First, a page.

Rauner goes back on word, signs landmark abortion expansion measure
Going back on an earlier vow, Gov. Bruce Rauner signed legislation on Thursday that expands abortion funding through taxpayer dollars, making him America’s first governor to do so.
The controversial measure mandates Medicaid to cover abortions for Illinoisan women as a health benefit that allows them to have the procedure for any reason at any time. Currently, women with Medicaid may have an abortion covered only in cases of rape, incest, health and life of the mother.
“I believe that a woman with limited financial means should not be put in a position where she has to choose something different than a woman of high-ranking income would be able to choose," Rauner said.
Rauner said in April that he would veto HB40 if it came to him, but Prairie State Wire broke the news on Wednesday that he intended to sign it.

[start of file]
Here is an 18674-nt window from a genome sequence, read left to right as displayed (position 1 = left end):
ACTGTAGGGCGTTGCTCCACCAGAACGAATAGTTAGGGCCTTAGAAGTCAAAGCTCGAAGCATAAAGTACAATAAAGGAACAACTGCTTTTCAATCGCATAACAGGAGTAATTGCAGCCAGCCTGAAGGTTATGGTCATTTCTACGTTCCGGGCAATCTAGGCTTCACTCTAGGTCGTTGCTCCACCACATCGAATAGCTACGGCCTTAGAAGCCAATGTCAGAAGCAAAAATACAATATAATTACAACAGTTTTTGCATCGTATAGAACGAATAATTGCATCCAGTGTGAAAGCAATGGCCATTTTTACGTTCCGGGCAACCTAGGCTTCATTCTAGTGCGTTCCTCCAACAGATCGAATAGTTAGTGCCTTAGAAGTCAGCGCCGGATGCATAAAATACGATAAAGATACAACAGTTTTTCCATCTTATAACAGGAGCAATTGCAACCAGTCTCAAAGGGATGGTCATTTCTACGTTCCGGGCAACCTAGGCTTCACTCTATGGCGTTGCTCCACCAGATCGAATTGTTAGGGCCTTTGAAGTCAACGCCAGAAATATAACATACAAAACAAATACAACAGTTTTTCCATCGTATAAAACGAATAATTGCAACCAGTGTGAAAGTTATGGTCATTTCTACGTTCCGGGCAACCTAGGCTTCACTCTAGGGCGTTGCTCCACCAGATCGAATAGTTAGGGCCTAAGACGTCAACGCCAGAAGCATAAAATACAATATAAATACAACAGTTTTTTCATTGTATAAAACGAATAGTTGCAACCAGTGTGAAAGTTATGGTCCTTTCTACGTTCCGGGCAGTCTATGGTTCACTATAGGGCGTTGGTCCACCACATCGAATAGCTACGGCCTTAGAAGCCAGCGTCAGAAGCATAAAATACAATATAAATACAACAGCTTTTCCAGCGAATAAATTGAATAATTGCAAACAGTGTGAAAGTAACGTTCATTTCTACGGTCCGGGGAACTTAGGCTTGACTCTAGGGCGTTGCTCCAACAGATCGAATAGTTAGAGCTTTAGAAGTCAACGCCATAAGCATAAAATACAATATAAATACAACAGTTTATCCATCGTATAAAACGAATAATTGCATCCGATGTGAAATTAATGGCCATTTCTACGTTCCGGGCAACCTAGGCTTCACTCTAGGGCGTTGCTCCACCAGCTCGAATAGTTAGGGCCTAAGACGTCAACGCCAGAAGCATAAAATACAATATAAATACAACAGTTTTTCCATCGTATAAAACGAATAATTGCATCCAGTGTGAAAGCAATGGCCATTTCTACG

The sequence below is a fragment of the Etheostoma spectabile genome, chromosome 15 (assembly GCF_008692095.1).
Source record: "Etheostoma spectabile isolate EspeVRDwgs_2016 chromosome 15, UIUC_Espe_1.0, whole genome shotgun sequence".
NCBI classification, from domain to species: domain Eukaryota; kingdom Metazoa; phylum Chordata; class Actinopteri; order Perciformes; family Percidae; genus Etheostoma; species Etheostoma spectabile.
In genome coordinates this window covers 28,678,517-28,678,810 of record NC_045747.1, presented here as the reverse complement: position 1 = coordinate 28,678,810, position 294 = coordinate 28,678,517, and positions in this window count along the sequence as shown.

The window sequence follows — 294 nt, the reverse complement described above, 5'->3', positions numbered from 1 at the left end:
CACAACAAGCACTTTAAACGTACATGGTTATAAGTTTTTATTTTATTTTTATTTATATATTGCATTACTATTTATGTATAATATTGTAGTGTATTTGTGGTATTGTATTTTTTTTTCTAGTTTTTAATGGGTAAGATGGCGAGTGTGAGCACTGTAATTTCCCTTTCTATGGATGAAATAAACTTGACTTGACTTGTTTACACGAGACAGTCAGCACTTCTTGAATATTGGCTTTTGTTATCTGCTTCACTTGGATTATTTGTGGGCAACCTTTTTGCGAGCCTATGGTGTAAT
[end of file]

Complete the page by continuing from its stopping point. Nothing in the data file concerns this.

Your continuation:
“I tried in the spring, and I tried for months as this bill was debated and ultimately passed to find common ground with both sides of the issues, and we were unable to do that," he said.
Many observers have openly wondered what signing the bill into law will do to Rauner's political career with the Republican Party. Some in the party have even said the move could bring about a primary challenger in Rauner's re-election bid.
Rauner emphasized on Thursday that he made it clear that he was pro-choice when elected and his position has not changed.
“I personally believe that a woman should have, must have, the right to decide what goes on in her own body -- that women should have the right to decide her health care,” Rauner said.
According to Right to Life, the expansion of abortion rights will add an estimated 12,000 abortions a year, carrying a price tag of more than $21 million.
The new law also removes “trigger language” that would have made abortions illegal in Illinois should the U.S Supreme Court overturn its 1973 landmark ruling in Roe v. Wade, which made abortion legal nationwide.
The House passed the bill in April and the Senate in May.